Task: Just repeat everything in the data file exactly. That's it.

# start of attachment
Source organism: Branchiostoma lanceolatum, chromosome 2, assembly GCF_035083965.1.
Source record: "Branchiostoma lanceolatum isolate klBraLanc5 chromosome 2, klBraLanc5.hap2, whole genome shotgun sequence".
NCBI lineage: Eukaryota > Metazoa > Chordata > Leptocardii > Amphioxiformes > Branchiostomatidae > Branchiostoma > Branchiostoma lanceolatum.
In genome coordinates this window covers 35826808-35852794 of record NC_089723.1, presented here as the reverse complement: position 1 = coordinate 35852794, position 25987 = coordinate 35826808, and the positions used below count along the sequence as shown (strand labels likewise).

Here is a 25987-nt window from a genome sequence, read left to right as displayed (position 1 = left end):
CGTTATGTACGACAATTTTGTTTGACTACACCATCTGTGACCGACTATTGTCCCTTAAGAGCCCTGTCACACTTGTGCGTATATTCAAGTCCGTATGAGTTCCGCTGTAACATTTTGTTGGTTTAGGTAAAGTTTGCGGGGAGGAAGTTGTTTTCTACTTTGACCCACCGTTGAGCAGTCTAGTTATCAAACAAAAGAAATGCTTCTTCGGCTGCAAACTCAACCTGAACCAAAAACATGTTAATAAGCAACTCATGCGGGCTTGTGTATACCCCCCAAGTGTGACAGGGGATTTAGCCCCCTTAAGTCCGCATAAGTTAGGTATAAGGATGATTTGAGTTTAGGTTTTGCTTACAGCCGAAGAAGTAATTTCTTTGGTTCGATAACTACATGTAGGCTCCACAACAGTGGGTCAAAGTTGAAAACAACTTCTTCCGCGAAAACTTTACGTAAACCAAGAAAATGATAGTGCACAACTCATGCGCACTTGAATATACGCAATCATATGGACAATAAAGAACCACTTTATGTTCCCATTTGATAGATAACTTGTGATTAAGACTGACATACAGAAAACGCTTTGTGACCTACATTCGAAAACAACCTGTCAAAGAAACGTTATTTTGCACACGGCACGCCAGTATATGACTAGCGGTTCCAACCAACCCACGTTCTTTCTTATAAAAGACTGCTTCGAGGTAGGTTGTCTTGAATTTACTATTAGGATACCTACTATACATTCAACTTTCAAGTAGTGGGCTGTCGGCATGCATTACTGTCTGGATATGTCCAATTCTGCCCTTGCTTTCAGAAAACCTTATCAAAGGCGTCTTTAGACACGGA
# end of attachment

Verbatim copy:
Source organism: Branchiostoma lanceolatum, chromosome 2, assembly GCF_035083965.1.
Source record: "Branchiostoma lanceolatum isolate klBraLanc5 chromosome 2, klBraLanc5.hap2, whole genome shotgun sequence".
NCBI lineage: Eukaryota > Metazoa > Chordata > Leptocardii > Amphioxiformes > Branchiostomatidae > Branchiostoma > Branchiostoma lanceolatum.
In genome coordinates this window covers 35826808-35852794 of record NC_089723.1, presented here as the reverse complement: position 1 = coordinate 35852794, position 25987 = coordinate 35826808, and the positions used below count along the sequence as shown (strand labels likewise).

Here is a 25987-nt window from a genome sequence, read left to right as displayed (position 1 = left end):
CGTTATGTACGACAATTTTGTTTGACTACACCATCTGTGACCGACTATTGTCCCTTAAGAGCCCTGTCACACTTGTGCGTATATTCAAGTCCGTATGAGTTCCGCTGTAACATTTTGTTGGTTTAGGTAAAGTTTGCGGGGAGGAAGTTGTTTTCTACTTTGACCCACCGTTGAGCAGTCTAGTTATCAAACAAAAGAAATGCTTCTTCGGCTGCAAACTCAACCTGAACCAAAAACATGTTAATAAGCAACTCATGCGGGCTTGTGTATACCCCCCAAGTGTGACAGGGGATTTAGCCCCCTTAAGTCCGCATAAGTTAGGTATAAGGATGATTTGAGTTTAGGTTTTGCTTACAGCCGAAGAAGTAATTTCTTTGGTTCGATAACTACATGTAGGCTCCACAACAGTGGGTCAAAGTTGAAAACAACTTCTTCCGCGAAAACTTTACGTAAACCAAGAAAATGATAGTGCACAACTCATGCGCACTTGAATATACGCAATCATATGGACAATAAAGAACCACTTTATGTTCCCATTTGATAGATAACTTGTGATTAAGACTGACATACAGAAAACGCTTTGTGACCTACATTCGAAAACAACCTGTCAAAGAAACGTTATTTTGCACACGGCACGCCAGTATATGACTAGCGGTTCCAACCAACCCACGTTCTTTCTTATAAAAGACTGCTTCGAGGTAGGTTGTCTTGAATTTACTATTAGGATACCTACTATACATTCAACTTTCAAGTAGTGGGCTGTCGGCATGCATTACTGTCTGGATATGTCCAATTCTGCCCTTGCTTTCAGAAAACCTTATCAAAGGCGTCTTTAGACACGGA